Saturday, July 17, 2010 at 7:30AM
And by hot I also mean temperature. Summer has arrived. It's sizzling here in Silicon Valley. Thank you air conditioning!
- Scale the web by appointing a Crawler Czar? Tom Foremski has the idea that Google should open up their index so sites wouldn't have to endure the constant pounding by ravenous crawler bots. Don MacAskill of SmugMug estimates 50% of our web server CPU resources are spent serving crawlers. What a waste. How this would all work with real-time feeds, paid feeds (Twitter, movies, ...), etc. is unknown, but does it make sense for all that money to be spent on extracting the same data over and over again?
- Tweets of Gold:
- jamesurquhart: Key to applications is architecture. Key for infrastructure supporting archs is configurability. Configurability==features.
- tjake: People who choose their datastore based oh hearsay and not their own evaluation are doomed.
- b6n: No global lock ever goes unpunished.
- MichaelSurtees: scalability, systems & process feed each other right?
- jamesgolick: Statements like: "NoSQL database systems are designed for scalability." make me sad.
- agastiya: Focus on stability and features first, scalability and manageability second, per-unit performance last of all. This is a quote from Jeff Darcy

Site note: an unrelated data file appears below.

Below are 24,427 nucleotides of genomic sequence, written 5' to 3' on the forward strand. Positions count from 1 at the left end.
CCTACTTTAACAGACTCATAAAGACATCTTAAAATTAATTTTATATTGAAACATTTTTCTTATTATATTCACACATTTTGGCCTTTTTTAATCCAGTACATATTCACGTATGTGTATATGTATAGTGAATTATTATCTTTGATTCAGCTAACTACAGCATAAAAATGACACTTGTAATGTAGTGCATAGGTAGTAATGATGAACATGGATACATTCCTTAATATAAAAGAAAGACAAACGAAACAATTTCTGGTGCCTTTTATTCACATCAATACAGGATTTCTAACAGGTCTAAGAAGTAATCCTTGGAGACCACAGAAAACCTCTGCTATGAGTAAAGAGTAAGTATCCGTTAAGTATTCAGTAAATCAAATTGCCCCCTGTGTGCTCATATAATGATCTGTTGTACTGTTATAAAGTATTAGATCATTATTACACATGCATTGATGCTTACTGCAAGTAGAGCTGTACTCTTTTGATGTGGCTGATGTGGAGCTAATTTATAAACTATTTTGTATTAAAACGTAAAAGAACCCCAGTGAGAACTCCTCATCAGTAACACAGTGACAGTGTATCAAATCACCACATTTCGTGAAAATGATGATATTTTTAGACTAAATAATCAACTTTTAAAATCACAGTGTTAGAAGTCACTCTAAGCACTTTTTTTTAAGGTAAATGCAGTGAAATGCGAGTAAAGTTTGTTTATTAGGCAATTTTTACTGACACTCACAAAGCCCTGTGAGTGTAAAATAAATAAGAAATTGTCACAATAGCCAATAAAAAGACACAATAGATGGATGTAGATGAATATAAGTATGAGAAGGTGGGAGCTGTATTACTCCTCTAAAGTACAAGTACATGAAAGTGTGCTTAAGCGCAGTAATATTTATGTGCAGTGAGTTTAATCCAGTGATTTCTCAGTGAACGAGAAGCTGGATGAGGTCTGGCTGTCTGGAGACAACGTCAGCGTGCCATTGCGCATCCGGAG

- bizarroargv0: I find all this talk of distributed systems a little unsettling. When it comes to data, sometimes you just want a powerful master.
- "You can never think about scale too early," says Facebook VP of Technical Operations Jonathan Heiliger. Others say scaling is a problem that's good to have, don't worry, be happy, but Jonathan thinks planning ahead has some value: "We’ve thought really far ahead but we’ve also punted on really critical things that we needed to do. Now we’re under the gun rather than being able to do them on our own time.”
- Why does Quora use MySQL as the data store rather than NoSQLs such as Cassandra, MongoDB, CouchDB, etc? Possible reasons: MySQL works, NoSQL is a fad, NoSQL is unstable, Quora isn't Facebook so scale-up works.
- Map rendering on EC2 by Andy Allan. EC2 is, more or less, exactly not what you want from a tileserver. Expensive to run, slow disks. So why is it popular? First off is buzzwords – cloud, scalable and so on.
- Scalability. If we wanted to let any of our eight million active users sort their comments history by score, we'd need $20,000 in dedicated servers. I love how Reddit is so honest about the cost of features in their system and how they balance what to do and what not to do based on the ROI.
- In defence of SQL at Seldo.com. So go forth, use your OMADS, keep an RDBMS in your back pocket, and stop being so mean to poor old SQL.
- Google Pregel Graph Processing by Ricky Ho. Pregel can be thought as a generalized parallel graph transformation framework. I think the Pregel model is general enough for a large portion of classical graph algorithm.
- Royans Tharakan summarizes a talk by Theo Schlossnagle: Thoughts on scalable web operations. Covers: optimization, tools, cookies, datastores, automation, revision control, networking, caching, people, systems, and moderation.
- Amazon opens up a high performance compute grid, but it will cost you says Miha Ahronovitz. More perspective on the release by James Hamilton.
- Wordnik passes 9 billion record mark with MongoDB. More on Hacker News.
- Going to a silicon beach this summer? The folks at GigaOM have a summer reading list for you. The "Upside of Irrationality” is on my wish list.